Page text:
Claim:   Facebook will donate $1 for treatment of a girl with a severely distended abdomen every time her picture is shared.


Example:   [Collected via e-mail, March 2012]

This was posted today, as I am sure it has been numerous times before. It has a date of 8/28/2010. Facebook, to my knowledge, does NOT give $1 to anyone who has had picture shares for whatever the reason. This is a child who was in very apparent discomfort and pain from what looks like a massive tumor.


Origins:   The item displayed above shows several photographs of a girl with what appears to be a severely distended abdomen and offers the claim that Facebook will donate $1 toward her treatment every time her picture is shared. As with all such Internet appeals, this item is merely yet another reiteration of a long-running class of hoax which lures the gullible into spreading such

messages by promising that some entity will donate money for treatment of some medical condition every time the message is forwarded, posted, or shared on the Internet. Multiple charities and companies have been unfairly dragged into such hoaxes over the years by being named in messages like these, causing them to have to spend considerable time and effort disclaiming them.

However, although the nature of the appeal is false, the girl pictured in the photographs is real. She was not suffering from a cancerous tumor as suggested in some versions of this hoax, but was instead diagnosed with Budd-Chiari syndrome, a hepatic vein obstruction that prevents blood from flowing out of the liver and back to the heart and thus results in abdominal distension. According to a November 2010 China Daily article, 4-year-old Hu Yunxing of Shanxi Province, China, had traveled to Beijing that month to seek diagnosis and treatment of her condition:

The 4-year-old girl who traveled to the capital desperately seeking a cure for an ailment that left her with a massively oversized stomach has been diagnosed and is being treated by China’s top expert.

Hu Yunxing is suffering from Budd-Chiari Syndrome, said her relieved father, Hu Tianpeng. He said he is delighted that the family’s four-year search for a diagnosis is finally over.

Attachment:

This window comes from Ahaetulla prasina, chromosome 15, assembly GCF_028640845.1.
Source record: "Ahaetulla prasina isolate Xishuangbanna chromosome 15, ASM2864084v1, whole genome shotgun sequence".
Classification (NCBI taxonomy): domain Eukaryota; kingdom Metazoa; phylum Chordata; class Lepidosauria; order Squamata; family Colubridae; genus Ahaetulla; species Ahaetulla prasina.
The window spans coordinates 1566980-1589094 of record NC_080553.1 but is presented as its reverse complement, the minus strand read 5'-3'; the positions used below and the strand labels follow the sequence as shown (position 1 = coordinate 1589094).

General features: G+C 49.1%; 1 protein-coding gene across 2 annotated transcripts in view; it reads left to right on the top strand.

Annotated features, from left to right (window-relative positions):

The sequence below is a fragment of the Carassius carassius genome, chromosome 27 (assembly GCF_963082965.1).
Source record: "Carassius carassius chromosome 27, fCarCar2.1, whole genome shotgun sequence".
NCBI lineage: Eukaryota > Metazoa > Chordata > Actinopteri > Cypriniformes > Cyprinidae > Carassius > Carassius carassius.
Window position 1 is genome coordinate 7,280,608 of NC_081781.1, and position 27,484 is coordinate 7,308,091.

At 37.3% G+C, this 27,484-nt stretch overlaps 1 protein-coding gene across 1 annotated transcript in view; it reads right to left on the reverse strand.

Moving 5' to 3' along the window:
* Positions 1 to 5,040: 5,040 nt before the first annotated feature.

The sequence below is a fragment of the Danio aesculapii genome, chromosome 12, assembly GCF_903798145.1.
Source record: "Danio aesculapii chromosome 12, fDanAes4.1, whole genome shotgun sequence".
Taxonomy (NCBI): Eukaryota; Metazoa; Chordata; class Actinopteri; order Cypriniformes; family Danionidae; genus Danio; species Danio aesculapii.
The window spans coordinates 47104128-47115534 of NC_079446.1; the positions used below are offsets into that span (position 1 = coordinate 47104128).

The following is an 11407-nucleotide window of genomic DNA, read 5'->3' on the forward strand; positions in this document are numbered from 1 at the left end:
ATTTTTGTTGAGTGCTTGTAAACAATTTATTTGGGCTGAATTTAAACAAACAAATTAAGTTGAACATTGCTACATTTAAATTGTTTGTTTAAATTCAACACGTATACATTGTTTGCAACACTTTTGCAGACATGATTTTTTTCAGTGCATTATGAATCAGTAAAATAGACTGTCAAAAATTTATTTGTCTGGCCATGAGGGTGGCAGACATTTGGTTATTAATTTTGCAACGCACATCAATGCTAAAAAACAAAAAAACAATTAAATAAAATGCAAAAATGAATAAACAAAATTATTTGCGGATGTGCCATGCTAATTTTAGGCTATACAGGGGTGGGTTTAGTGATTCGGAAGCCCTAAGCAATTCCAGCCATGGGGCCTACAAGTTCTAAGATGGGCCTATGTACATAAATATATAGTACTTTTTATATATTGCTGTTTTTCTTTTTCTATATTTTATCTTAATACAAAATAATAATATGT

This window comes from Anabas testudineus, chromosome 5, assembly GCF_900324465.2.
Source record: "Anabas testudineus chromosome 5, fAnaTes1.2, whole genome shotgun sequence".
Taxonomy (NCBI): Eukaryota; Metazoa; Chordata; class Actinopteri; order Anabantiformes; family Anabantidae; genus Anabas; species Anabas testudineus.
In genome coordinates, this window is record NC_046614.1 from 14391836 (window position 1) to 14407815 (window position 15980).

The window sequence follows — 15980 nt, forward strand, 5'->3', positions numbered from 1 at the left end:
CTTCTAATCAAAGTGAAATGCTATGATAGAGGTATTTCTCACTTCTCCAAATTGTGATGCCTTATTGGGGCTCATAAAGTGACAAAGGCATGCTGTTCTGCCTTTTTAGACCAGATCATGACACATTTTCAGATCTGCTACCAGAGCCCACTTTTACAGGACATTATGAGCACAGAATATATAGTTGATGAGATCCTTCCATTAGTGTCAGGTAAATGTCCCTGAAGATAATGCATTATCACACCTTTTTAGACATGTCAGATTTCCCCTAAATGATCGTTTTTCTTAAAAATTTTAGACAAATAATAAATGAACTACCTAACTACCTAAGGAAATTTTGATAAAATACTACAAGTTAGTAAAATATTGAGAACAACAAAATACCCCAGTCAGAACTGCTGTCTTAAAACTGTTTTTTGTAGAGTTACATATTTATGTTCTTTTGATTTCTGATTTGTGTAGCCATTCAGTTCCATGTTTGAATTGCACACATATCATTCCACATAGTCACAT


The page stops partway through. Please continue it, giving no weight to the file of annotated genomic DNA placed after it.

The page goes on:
“Now that we have a diagnosis, we are so happy and have great confidence that there will be a future for our daughter,” Hu said.

The following month, the same publication reported that Hu Yunxing was too ill to complete her treatment at that time:

The 4-year-old girl who traveled to Beijing from Shanxi province in search of a cure for her massively oversized stomach is too ill to finish her treatment.

Hu Tianpeng, the father of Hu Yunxing, said she developed a fever several times during her treatment and the hospital sent him a notice on Dec 3 saying his daughter was close to death.

He said his daughter’s temperature started to rise after doctors began drawing liquid from her stomach.

“Her body temperature reached 40 C. I used alcohol and water to cool her down,” he said.

He said her condition has since improved.

A series of February 2011 photographs of Hu Yunxing from the Chinese photo agency ChinaFotoPress were captioned with the information that she had undergone a 4-hour operation on 21 February 2011 which reduced her belly circumference from 108cm (42.5 inches) to about 40cm (15.7 inches), and she was expected to be discharged from the hospital within the week. A 1 March 2011 Chinese news account reported that Hu Yunxing’s weight had dropped from 27 kg (59.4 lbs.) to 14 kg (30.8 lbs.) as a result of the surgery, and that after 3 to 6 months of rehabilitation she should be able to live and play like a normal child.

Last updated:   14 March 2012


    Wanli, Yang.   “China’s Best Treating Little Girl.”

    China Daily   22 November 2010.

    Wanli, Yang.   “Big-Stomach Girl, 4, Too Ill to Finish Treatment: Father.”

    China Daily   8 December 2010.